A low-tech tool for exercise prescription isn’t just for beginners anymore.
If you have exercised more than three times in your life, then you have probably heard of the talk test. Developed by exercise scientists who sought to come up with a simple way for non-athletes to monitor and control exercise intensity, the talk test is just that. More precisely, it’s a rule of thumb that exercisers can use to choose an effect yet comfortable effort level for steady-state aerobic workouts. The rule is this: if you can talk very easily while you’re working out, you’re not working hard enough. If you can’t talk comfortably, you’re going too hard. And you are only just able to talk comfortably, you are working at the right intensity.
What is the right intensity? Again, the talk test was designed mainly for the benefit of elderly, overweight, and other non-athlete exercisers who wanted to get results from exercise without experiencing any more discomfort than necessary. Research suggests that an individual needs to exercise at or above 55 percent of his or her maximum heart rate to gain a benefit. But to remain comfortable, the exerciser must stay below his or her “ventilatory threshold” heart rate, which means below roughly 80 percent of maximum heart rate in the average person. The talk test was designed to keep the exerciser between these boundaries.
Back in 2004 the talk test was validated as a tool to locate an exercise intensity close to the ventilatory threshold. Here’s how the protocol works: subjects are asked to walk or jog on a treadmill or ride an exercise bike while reading the pledge of allegiance. After completing it they are asked if they were able to do so comfortably. Then the exercise intensity is increased slightly. This continues until the subject reports that he or she was unable to complete the pledge comfortably. The highest exercise intensity at which the subject is able to complete the pledge comfortably is identified as the ideal exercise intensity. An early validation study of the talk test found that it coincided almost perfectly with the ventilatory threshold. This was not surprising, because the ventilatory threshold is the intensity of exercise at which respiration spikes, and spiking respiration is the very thing that makes it difficult to talk during exercise.
A new study compared the talk test to both the ventilatory threshold and the somewhat more intense lactate threshold. Researchers at the University of New Hampshire were surprised to discover that results of the talk test in student volunteers were more closely associated with the lactate threshold than with the ventilatory threshold. The researchers noted two thresholds in the talk test: one was the highest exercise intensity at which talking was comfortable; the other was the slightly higher exercise intensity at which subjects reported that speaking was only somewhat comfortable. The highest comfortable speaking intensity fell at or a bit below the lactate threshold for most subjects while the intensity at which they were uncertain of their comfort in speaking fell at or slightly above the lactate threshold. But both talk test thresholds fell above ventilatory threshold intensity.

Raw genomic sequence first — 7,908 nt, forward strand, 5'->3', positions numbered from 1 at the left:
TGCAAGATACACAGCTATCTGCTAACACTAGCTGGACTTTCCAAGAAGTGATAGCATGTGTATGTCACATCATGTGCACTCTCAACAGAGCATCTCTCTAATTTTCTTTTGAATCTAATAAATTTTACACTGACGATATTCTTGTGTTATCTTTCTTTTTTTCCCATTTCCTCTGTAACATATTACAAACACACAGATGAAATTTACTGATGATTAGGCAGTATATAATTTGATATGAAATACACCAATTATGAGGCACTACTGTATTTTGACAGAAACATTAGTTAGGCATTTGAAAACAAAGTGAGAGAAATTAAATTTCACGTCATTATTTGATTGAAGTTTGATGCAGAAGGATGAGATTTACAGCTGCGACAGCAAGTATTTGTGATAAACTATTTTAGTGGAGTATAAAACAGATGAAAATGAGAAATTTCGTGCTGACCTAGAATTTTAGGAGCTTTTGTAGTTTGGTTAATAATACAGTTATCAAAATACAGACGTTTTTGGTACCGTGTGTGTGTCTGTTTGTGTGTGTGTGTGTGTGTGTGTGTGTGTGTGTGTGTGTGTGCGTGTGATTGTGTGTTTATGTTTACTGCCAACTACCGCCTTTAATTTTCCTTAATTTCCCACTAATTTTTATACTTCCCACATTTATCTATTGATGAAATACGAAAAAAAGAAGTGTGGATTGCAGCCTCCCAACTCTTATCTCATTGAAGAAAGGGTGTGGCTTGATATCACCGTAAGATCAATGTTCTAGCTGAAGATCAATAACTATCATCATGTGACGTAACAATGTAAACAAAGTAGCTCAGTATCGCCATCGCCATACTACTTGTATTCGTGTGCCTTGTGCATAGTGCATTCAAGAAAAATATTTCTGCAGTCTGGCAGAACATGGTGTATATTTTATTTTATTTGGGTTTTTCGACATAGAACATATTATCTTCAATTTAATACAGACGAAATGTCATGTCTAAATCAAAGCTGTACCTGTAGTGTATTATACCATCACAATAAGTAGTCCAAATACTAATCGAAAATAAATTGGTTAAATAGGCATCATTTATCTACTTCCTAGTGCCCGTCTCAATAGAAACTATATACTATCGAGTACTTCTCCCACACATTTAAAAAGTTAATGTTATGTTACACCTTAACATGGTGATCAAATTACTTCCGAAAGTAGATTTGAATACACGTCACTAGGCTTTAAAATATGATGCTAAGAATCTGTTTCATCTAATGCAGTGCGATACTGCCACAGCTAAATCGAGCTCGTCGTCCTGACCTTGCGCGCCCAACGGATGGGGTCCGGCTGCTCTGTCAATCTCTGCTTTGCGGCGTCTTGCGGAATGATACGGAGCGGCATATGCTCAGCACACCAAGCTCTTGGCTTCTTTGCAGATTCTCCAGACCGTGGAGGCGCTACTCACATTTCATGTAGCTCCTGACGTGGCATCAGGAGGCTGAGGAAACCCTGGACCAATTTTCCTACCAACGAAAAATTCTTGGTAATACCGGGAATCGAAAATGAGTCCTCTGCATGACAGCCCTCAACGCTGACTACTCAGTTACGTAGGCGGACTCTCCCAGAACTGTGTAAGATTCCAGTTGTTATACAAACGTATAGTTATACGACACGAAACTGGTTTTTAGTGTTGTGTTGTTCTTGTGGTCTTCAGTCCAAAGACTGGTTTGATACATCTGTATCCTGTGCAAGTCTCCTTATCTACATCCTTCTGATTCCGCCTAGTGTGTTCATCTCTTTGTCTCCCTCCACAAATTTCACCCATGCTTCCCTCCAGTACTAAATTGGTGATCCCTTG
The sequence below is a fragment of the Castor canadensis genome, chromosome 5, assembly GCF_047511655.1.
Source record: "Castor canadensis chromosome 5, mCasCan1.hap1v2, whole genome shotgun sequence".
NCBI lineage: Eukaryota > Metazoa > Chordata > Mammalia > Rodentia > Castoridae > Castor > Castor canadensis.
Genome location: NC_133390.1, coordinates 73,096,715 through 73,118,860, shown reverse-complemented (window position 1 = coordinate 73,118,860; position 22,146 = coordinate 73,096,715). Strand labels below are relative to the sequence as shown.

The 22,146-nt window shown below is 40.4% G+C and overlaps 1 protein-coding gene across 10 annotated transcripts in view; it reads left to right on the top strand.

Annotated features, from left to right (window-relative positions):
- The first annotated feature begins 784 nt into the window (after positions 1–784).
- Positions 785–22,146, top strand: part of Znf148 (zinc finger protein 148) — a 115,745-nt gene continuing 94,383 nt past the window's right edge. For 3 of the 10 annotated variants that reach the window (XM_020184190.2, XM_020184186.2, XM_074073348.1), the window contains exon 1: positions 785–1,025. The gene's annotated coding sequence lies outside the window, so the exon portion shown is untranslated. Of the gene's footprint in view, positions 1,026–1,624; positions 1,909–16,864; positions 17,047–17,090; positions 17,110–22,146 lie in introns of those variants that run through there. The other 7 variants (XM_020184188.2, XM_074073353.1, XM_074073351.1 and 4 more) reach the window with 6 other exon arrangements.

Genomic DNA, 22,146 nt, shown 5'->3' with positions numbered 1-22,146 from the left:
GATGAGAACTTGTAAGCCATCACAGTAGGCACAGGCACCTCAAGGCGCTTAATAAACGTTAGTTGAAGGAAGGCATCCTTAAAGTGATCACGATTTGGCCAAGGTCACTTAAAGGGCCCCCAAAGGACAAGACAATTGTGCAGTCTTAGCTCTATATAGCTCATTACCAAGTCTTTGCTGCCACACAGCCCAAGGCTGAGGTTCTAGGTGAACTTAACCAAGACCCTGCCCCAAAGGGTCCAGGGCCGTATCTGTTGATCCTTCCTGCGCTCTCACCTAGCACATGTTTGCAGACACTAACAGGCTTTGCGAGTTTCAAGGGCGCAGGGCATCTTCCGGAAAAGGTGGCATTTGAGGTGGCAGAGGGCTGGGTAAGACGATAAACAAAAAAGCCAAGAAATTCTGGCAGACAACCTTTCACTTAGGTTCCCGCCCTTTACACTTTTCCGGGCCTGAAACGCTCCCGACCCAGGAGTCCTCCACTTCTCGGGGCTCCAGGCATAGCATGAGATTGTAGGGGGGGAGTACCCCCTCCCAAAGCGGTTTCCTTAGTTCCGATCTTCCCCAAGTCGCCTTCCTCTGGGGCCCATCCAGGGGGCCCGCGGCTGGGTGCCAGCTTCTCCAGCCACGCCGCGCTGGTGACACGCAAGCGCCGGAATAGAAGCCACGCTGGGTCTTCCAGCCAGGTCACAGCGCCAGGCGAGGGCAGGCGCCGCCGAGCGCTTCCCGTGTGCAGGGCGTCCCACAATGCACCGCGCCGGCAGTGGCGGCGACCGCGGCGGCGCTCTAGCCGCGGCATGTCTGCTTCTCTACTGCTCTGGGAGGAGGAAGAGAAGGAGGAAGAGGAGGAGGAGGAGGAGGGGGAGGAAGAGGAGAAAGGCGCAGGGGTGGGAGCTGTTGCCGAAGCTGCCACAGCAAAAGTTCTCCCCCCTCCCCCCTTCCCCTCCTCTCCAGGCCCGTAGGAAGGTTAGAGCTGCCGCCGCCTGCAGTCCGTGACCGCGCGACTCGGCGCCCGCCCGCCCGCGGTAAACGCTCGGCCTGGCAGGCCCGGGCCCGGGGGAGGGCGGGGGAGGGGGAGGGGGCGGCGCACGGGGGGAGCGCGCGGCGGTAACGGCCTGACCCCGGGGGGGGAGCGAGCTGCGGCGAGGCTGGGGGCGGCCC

These results are of special interest to runners, who are encouraged to regularly perform a small amount of training at lactate threshold intensity. The lactate threshold intensity of exercise is higher, hence less comfortable, than the ventilatory threshold intensity, but it also yields greater gains in aerobic fitness. Thus, if the talk test is a better predictor of the lactate threshold than it is of the ventilatory threshold, it may be a better tool for competitive runners than it is for non-athlete exercisers.
An invasive laboratory test is required to pinpoint the lactate threshold. But if something as simple as the talk test can be substituted for a trip to the exercise lab—and that now appears to be the case—then runners can easily find the right intensity for threshold workouts on their own.
I recommend performing a more formal talk test on a treadmill or running track or on a smooth, flat road while wearing a speed and distance device. After warming up, run at a steady, easy pace while reciting the pledge of allegiance. If it’s comfortable, increase your pace by a modest amount—roughly 15 seconds per mile—wait about a minute to physiologically adjust to the new tempo, and recite the pledge again. If it’s still comfortable, increase your pace by a moderate amount again. Continue until you can no longer recite the pledge comfortably. Note your pace at the last stage in which speaking was comfortable, or sort of comfortable. That’s your current lactate threshold pace. If you’re wearing a heart rate monitor you can note your current lactate threshold heart rate too. And if people start looking at you funny, don’t worry about it!
About The Author:
Matt Fitzgerald is the author of Iron War: Dave Scott, Mark Allen & The Greatest Race Ever Run (VeloPress, 2011) and is a Coach and Training Intelligence Specialist for PEAR Sports. Find out more at mattfitzgerald.org.